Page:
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White House mum on advance warning of drone strikes in Pakistan

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The White House was tight-lipped about the details of a Tuesday meeting between President Obama and Pakistani Prime Minister Yousuf Raza Gilani and the status of negotiations over the CIA’s drone campaign against al Qaeda in Pakistan.

After the meeting, which took place Tuesday in Seoul during the last day of an international nuclear summit, Deputy National Security Adviser Ben Rhodes would not acknowledge the drone program specifically but said the two leaders discussed ways to continue working to fight al Qaeda.

“In terms of counterterrorism, without getting into any specific programs or operations, what I would say is that we discussed ways in which we can ensure that we have an ongoing dialogue at all levels of our government…,” Mr. Rhodes told reporters during a briefing.

The Associated Press on Tuesday reported that U.S. officials in January had offered key concessions to Pakistan’s spy chief that included advance notice and limits on the types of targets in a bid to ave the CIA’s drone campaign.

The concessions came after warnings from Pakistani officials that they would no longer tolerate independent drone strikes on its territory and would no longer carry out join raids with U.S. counterterrorist teams inside its country, as it had in the past. Instead, the Pakistani officials want the U.S. to hand over its intelligence so its forces could pursue the targets themselves.

Tensions between the two uneasy allies has never been higher following a string of incidents that have increased frictions and eroded trust, including the discovery of Osama bin Laden at a compound inside the country and a border incident in which U.S. forces returned fire they thought came from a Pakistani post, killing 24 Pakistani troops.

Last week, the Pakistani parliament demanded the U.S. cease all unilateral actions, including drone strikes as part of a “total reset” in its relationship.

Mr. Rhodes acknowledged the Pakistani parliament’s actions and tried to stress that Mr. Obama and Mr. Gilani had a respectful discussion about it.

“I think the tone was one of mutual respect and a sincere interest in gaining a better understanding of each other’s respective positions, and trying to determine the best way in which the United States and Pakistan can work through the types of issues that are being discussed in the Pakistani parliament, and again, that represent the interest of both countries,” he said during the briefing with reporters.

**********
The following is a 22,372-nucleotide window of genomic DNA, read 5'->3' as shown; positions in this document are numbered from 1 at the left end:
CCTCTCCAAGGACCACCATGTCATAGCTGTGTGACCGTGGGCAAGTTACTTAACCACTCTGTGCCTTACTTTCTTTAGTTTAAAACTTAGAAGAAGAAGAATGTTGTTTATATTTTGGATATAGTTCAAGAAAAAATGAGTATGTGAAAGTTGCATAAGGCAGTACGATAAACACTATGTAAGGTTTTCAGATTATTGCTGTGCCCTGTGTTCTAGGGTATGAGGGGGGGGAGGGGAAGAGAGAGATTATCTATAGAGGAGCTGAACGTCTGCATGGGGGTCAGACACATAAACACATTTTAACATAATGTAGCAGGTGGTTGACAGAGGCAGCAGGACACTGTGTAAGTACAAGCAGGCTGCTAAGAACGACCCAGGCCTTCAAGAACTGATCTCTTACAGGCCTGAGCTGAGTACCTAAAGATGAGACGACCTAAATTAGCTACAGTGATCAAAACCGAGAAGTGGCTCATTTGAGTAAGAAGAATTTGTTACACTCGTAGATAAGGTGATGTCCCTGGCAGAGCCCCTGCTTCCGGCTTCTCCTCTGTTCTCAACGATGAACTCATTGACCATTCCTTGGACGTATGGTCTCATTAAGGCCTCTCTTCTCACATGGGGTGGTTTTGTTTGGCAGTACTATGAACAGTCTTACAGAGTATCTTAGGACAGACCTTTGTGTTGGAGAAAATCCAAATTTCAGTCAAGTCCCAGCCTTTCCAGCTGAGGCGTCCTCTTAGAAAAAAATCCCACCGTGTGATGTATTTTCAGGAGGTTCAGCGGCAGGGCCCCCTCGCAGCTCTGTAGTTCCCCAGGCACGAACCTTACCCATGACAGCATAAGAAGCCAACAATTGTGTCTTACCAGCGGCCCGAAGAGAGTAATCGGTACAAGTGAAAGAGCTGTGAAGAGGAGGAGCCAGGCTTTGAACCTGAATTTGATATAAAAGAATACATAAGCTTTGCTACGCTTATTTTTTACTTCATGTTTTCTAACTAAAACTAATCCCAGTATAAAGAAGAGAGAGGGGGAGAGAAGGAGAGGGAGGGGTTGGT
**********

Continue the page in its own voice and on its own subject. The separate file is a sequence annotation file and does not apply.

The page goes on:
The two leaders also discussed the Afghan-led reconciliation process. The Obama administration remains open to talks that would support reconciliation with rebel Taliban forces, Secretary of State Hillary Clinton said Wednesday. The Taliban pulled out of preliminary negotiations after the burning of the Koran by American troops and the murder of 16 civilians at the hands of a U.S. soldier.

In February, Mr. Gilani urged Taliban leaders and other Afghan insurgent groups to take part in a peace process to end the decade of war.

During their Tuesday meeting, the turmoil over the Koran burnings and killings of 16 Afghan civilians didn’t come up, Mr. Rhodes said. Instead, Mr. Obama and Mr. Gilani focused on the need to continue the dialogue between the United States, Afghanistan and Pakistan.

“I think the president made it clear that he believe that it’s important for Pakistan to continue to be a part of that discussion and to continue to work to support an Afghan-led reconciliation process,” Mr. Rhodes said. “And Prime Minister Gilani very much committed himself and his government to support those efforts going forward as well.”

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About the Author

Susan Crabtree

Susan Crabtree is an award-winning investigative reporter with more than 15 years of reporting experience in Washington, D.C. Her reporting about bribery, corruption and conflict-of-interest issues on Capitol Hill has led to several FBI and ethics investigations, as well as consequences for members within their caucuses and at the ballot box. Susan can be reached at scrabtree@washingtontimes.com.

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